An exciting step forward
By Paul Hosford
It was quite the experience. A group of people from three local communities were assembled on the bridge spanning the moat at the Stuhr Museum listening to UNL Architecture professor Martin Despang’s 15 students explain their ideas for our future before they began their tour of the grounds.
It seemed appropriate that we examined each of these concepts on a bridge. We were not only bridging the past and the future but also bridging the generations.
Martin’s students are devoting a full semester to working with Boone County to generate new ideas for “pioneering the future.” Each has created a 3 foot by 2 foot four-panel graphic presentation that expressed 1) their initial impression of Albion, 2) something that was here but isn’t anymore, 3) something about the community that caught their attention, and 4) an innovative precedent from someplace else that could be adapted to this area.
Expressing ideas in visual form is the foundation of every architectural project. In this case the project is our community, and the displays showed images ranging from the combine demolition derby to the Dairiette, the Courthouse and the Gateway Theater. By the end of this semester, three-dimensional models will have evolved from these initial concepts.
The talent it took to create each display, coupled with the creativity of the underlying concepts, made them stand out as genuine works of art. One by one, the students stepped forward and explained why they had chosen the images on their intricate displays.
One young woman used something I had written — that the road to the future begins with a vision — as her starting point. She began her project with an image of an eye, the quintessential symbol of vision, and then proceeded to illustrate her own.
All the students’ visions were amazing and each demonstrated a genuine interest in our area. The students clearly appreciate that to move forward we must remember — and honor — our past. They spoke of such things as “intelligently integrating” new concepts and designs into our community. But they weren’t sentimental — one pointed out that the pioneer past was anything but the “Good Life.” There were droughts, prairie fires, locusts and blizzards. Another wisely pointed out that a balance must be struck between preservation and innovation, reminding us that clinging too strongly to the past will stop us from embracing the future.
One display focused on our values. Its creator was especially impressed by how community members on the students’ initial bus tour pointed to so many landmarks with an obvious sense of pride. She was also impressed with our traditional values, illustrated in part by the number of our churches. And most of all, she was impressed by our sense of trust, illustrated by the fact that we don’t have many stop signs in our downtown — she pointed out that we trust each other to “do the right thing” not only when driving but in many other areas as well.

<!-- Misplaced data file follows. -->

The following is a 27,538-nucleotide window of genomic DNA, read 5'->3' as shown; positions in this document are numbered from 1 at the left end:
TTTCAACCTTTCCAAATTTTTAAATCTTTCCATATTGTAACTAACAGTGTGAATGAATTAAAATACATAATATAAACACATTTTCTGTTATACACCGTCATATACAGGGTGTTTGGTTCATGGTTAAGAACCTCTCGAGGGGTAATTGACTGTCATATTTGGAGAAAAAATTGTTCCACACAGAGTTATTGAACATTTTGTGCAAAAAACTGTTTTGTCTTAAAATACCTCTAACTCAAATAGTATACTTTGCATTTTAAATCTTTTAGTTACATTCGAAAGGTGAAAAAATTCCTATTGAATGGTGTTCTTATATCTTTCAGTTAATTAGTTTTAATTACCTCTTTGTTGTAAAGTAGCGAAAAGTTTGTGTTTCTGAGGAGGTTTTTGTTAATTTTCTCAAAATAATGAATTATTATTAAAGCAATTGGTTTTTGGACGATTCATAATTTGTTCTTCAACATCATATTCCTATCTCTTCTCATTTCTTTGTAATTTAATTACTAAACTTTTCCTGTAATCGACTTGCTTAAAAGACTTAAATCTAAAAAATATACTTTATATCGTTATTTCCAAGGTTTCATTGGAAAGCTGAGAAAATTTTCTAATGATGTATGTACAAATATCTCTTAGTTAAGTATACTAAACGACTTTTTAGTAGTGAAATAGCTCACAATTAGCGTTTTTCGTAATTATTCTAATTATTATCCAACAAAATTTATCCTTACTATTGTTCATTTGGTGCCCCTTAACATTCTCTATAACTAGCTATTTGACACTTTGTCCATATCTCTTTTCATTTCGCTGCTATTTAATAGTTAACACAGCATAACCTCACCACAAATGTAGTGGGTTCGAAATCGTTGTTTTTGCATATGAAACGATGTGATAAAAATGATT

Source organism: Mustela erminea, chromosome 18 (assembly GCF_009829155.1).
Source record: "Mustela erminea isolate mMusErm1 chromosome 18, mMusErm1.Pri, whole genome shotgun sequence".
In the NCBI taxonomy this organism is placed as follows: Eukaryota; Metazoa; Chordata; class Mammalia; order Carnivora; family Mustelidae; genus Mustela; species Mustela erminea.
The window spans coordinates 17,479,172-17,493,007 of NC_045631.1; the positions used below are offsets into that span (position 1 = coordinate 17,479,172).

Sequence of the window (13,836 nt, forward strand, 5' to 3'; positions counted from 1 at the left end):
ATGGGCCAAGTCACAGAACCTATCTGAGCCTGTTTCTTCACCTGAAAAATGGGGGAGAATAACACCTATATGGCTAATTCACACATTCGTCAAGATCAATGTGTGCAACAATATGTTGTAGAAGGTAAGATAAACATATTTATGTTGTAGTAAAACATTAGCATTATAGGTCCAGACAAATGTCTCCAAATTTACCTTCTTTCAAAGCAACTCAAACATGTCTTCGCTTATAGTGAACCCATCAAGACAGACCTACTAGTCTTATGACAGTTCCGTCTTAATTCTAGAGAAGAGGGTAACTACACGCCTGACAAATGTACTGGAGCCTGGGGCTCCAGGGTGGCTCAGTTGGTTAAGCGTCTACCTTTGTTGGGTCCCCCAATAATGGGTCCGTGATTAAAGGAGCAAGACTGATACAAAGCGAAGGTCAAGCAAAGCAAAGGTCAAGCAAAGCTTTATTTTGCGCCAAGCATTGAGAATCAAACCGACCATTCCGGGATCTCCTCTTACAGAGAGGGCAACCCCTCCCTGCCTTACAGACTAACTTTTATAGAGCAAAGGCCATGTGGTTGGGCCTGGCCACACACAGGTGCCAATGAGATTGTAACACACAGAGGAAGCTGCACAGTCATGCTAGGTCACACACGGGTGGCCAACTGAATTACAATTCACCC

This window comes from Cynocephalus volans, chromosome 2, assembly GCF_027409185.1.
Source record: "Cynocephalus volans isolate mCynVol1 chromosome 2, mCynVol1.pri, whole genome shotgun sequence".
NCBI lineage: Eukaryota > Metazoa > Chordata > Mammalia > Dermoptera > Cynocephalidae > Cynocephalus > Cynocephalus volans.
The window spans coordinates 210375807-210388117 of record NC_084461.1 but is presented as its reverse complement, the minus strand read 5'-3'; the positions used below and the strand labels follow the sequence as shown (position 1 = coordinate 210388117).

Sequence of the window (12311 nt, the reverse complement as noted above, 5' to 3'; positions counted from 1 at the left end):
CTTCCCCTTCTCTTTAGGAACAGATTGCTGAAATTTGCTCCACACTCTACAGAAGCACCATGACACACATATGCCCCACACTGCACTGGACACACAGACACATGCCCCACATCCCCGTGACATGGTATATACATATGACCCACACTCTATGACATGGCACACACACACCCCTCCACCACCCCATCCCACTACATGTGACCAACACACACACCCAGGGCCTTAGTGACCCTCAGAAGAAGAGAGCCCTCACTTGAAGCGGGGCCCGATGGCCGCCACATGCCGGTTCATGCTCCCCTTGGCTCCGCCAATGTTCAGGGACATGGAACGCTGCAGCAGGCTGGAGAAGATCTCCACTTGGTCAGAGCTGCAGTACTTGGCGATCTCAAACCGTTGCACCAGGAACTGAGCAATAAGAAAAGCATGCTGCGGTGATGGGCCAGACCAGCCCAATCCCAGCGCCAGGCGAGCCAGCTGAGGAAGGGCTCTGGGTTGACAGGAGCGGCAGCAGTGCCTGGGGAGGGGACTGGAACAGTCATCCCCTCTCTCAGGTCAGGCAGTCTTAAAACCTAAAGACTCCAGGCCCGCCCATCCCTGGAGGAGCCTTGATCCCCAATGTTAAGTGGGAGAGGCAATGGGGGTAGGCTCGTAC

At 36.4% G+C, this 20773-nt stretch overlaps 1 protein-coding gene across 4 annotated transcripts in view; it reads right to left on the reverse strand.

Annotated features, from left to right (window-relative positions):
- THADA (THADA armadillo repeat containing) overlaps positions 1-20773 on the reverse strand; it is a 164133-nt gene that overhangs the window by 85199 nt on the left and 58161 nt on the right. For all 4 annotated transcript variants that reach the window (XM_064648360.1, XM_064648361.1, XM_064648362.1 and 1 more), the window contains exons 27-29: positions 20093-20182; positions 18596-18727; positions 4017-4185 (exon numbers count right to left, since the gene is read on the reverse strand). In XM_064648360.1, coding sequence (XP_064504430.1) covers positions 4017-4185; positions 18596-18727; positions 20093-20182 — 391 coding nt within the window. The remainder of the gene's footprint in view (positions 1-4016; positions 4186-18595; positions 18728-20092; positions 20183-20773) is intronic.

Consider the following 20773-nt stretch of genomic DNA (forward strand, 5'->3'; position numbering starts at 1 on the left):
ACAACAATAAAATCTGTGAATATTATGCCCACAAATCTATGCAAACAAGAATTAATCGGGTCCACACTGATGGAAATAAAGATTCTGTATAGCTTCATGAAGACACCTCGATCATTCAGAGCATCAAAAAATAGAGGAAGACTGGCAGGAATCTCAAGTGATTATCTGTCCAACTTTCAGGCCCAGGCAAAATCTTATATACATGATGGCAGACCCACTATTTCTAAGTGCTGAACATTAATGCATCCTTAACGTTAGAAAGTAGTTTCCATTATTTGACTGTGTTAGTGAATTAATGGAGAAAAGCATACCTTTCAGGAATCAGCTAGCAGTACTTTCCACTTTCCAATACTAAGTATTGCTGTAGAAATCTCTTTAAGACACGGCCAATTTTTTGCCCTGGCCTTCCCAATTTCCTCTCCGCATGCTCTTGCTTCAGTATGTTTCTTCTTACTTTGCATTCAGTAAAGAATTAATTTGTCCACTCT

The concept of sustainability came up repeatedly. Our area needs to sustain a viable population and conserve our natural resources. The concept of integrating new designs into the existing environment was also explored — building from local materials in ways that reflect this area’s characteristics.
The downtown was a primary focus; ways to redevelop the living spaces above our existing buildings were discussed by several students. Another student pointed out there were once many more trees in the downtown and suggested ways to “re-green” the area. Yet another showed how another community has created ornamental gardens in empty buildings.
Most of all, though, these bright and perceptive young people focused on the need for spaces that draw people together, especially to enjoy the arts. They are well aware that technology is isolating people. They have looked at our past and found example after example of people coming together to enjoy music (such as around the bandstand that once stood on the courthouse lawn) and would like to see that happen again.
The students understand that communities are made up of people, not buildings. But buildings serve the needs of communities and if properly designed, can do much to strengthen the ties among people by giving them places to gather.
There is much more than I can describe in this space. All 15 students’ designs will be on display soon in Albion at all four banks and City Hall. I would urge everyone to take a moment to view them — they are inspiring signs of things to come.